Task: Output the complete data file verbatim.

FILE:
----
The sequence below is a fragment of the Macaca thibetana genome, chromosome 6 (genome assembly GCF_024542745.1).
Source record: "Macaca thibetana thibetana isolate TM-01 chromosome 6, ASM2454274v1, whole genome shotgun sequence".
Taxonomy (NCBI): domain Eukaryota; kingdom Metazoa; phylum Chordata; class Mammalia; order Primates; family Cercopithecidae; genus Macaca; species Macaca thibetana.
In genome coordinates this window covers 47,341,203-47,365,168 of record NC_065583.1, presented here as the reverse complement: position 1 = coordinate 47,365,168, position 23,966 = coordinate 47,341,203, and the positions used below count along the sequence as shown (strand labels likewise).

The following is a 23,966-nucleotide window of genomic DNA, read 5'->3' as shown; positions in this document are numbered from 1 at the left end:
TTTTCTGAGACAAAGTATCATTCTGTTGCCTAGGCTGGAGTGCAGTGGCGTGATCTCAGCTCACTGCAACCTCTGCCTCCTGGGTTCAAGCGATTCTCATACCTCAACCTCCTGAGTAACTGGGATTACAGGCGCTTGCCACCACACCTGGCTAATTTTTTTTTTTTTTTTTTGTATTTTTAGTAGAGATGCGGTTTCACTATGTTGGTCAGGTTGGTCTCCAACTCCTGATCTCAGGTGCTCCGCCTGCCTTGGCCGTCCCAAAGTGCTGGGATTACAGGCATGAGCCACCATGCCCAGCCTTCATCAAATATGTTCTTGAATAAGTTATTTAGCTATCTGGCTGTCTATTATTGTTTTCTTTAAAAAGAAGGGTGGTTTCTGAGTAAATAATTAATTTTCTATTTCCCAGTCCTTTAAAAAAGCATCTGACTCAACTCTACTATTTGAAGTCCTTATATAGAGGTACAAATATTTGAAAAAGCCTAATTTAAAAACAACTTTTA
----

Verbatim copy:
The sequence below is a fragment of the Macaca thibetana genome, chromosome 6 (genome assembly GCF_024542745.1).
Source record: "Macaca thibetana thibetana isolate TM-01 chromosome 6, ASM2454274v1, whole genome shotgun sequence".
Taxonomy (NCBI): domain Eukaryota; kingdom Metazoa; phylum Chordata; class Mammalia; order Primates; family Cercopithecidae; genus Macaca; species Macaca thibetana.
In genome coordinates this window covers 47,341,203-47,365,168 of record NC_065583.1, presented here as the reverse complement: position 1 = coordinate 47,365,168, position 23,966 = coordinate 47,341,203, and the positions used below count along the sequence as shown (strand labels likewise).

The following is a 23,966-nucleotide window of genomic DNA, read 5'->3' as shown; positions in this document are numbered from 1 at the left end:
TTTTCTGAGACAAAGTATCATTCTGTTGCCTAGGCTGGAGTGCAGTGGCGTGATCTCAGCTCACTGCAACCTCTGCCTCCTGGGTTCAAGCGATTCTCATACCTCAACCTCCTGAGTAACTGGGATTACAGGCGCTTGCCACCACACCTGGCTAATTTTTTTTTTTTTTTTTTGTATTTTTAGTAGAGATGCGGTTTCACTATGTTGGTCAGGTTGGTCTCCAACTCCTGATCTCAGGTGCTCCGCCTGCCTTGGCCGTCCCAAAGTGCTGGGATTACAGGCATGAGCCACCATGCCCAGCCTTCATCAAATATGTTCTTGAATAAGTTATTTAGCTATCTGGCTGTCTATTATTGTTTTCTTTAAAAAGAAGGGTGGTTTCTGAGTAAATAATTAATTTTCTATTTCCCAGTCCTTTAAAAAAGCATCTGACTCAACTCTACTATTTGAAGTCCTTATATAGAGGTACAAATATTTGAAAAAGCCTAATTTAAAAACAACTTTTA